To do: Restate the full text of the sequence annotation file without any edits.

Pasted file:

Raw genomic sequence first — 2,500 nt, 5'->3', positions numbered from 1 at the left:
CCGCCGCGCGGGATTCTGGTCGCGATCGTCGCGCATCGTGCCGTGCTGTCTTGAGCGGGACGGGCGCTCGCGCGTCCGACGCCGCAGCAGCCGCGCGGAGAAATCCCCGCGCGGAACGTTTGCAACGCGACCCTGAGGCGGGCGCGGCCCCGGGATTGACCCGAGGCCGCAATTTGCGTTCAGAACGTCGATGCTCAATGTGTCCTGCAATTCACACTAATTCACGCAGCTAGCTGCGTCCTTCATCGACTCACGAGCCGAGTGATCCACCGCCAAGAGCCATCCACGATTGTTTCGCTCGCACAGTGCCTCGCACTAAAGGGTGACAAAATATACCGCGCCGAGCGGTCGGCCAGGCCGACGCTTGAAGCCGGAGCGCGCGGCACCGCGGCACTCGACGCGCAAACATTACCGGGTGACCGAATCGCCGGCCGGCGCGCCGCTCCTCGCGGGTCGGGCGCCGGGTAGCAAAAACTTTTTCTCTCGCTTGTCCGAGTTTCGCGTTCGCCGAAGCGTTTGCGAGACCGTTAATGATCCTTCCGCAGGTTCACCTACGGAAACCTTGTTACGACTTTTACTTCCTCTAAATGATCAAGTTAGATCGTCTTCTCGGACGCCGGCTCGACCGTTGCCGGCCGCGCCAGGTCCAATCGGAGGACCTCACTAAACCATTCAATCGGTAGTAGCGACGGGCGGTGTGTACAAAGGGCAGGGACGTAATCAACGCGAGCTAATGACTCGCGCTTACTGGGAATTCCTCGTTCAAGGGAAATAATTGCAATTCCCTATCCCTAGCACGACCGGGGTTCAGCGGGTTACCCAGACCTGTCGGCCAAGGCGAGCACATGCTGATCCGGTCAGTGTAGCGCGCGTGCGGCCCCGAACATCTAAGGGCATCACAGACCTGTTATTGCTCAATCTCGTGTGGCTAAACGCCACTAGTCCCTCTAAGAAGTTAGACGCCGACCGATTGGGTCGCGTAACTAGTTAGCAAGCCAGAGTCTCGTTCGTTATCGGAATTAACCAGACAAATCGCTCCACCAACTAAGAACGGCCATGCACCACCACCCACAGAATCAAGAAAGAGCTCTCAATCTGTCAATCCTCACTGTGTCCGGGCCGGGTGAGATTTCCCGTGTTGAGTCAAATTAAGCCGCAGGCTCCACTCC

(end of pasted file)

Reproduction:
Raw genomic sequence first — 2,500 nt, 5'->3', positions numbered from 1 at the left:
CCGCCGCGCGGGATTCTGGTCGCGATCGTCGCGCATCGTGCCGTGCTGTCTTGAGCGGGACGGGCGCTCGCGCGTCCGACGCCGCAGCAGCCGCGCGGAGAAATCCCCGCGCGGAACGTTTGCAACGCGACCCTGAGGCGGGCGCGGCCCCGGGATTGACCCGAGGCCGCAATTTGCGTTCAGAACGTCGATGCTCAATGTGTCCTGCAATTCACACTAATTCACGCAGCTAGCTGCGTCCTTCATCGACTCACGAGCCGAGTGATCCACCGCCAAGAGCCATCCACGATTGTTTCGCTCGCACAGTGCCTCGCACTAAAGGGTGACAAAATATACCGCGCCGAGCGGTCGGCCAGGCCGACGCTTGAAGCCGGAGCGCGCGGCACCGCGGCACTCGACGCGCAAACATTACCGGGTGACCGAATCGCCGGCCGGCGCGCCGCTCCTCGCGGGTCGGGCGCCGGGTAGCAAAAACTTTTTCTCTCGCTTGTCCGAGTTTCGCGTTCGCCGAAGCGTTTGCGAGACCGTTAATGATCCTTCCGCAGGTTCACCTACGGAAACCTTGTTACGACTTTTACTTCCTCTAAATGATCAAGTTAGATCGTCTTCTCGGACGCCGGCTCGACCGTTGCCGGCCGCGCCAGGTCCAATCGGAGGACCTCACTAAACCATTCAATCGGTAGTAGCGACGGGCGGTGTGTACAAAGGGCAGGGACGTAATCAACGCGAGCTAATGACTCGCGCTTACTGGGAATTCCTCGTTCAAGGGAAATAATTGCAATTCCCTATCCCTAGCACGACCGGGGTTCAGCGGGTTACCCAGACCTGTCGGCCAAGGCGAGCACATGCTGATCCGGTCAGTGTAGCGCGCGTGCGGCCCCGAACATCTAAGGGCATCACAGACCTGTTATTGCTCAATCTCGTGTGGCTAAACGCCACTAGTCCCTCTAAGAAGTTAGACGCCGACCGATTGGGTCGCGTAACTAGTTAGCAAGCCAGAGTCTCGTTCGTTATCGGAATTAACCAGACAAATCGCTCCACCAACTAAGAACGGCCATGCACCACCACCCACAGAATCAAGAAAGAGCTCTCAATCTGTCAATCCTCACTGTGTCCGGGCCGGGTGAGATTTCCCGTGTTGAGTCAAATTAAGCCGCAGGCTCCACTCC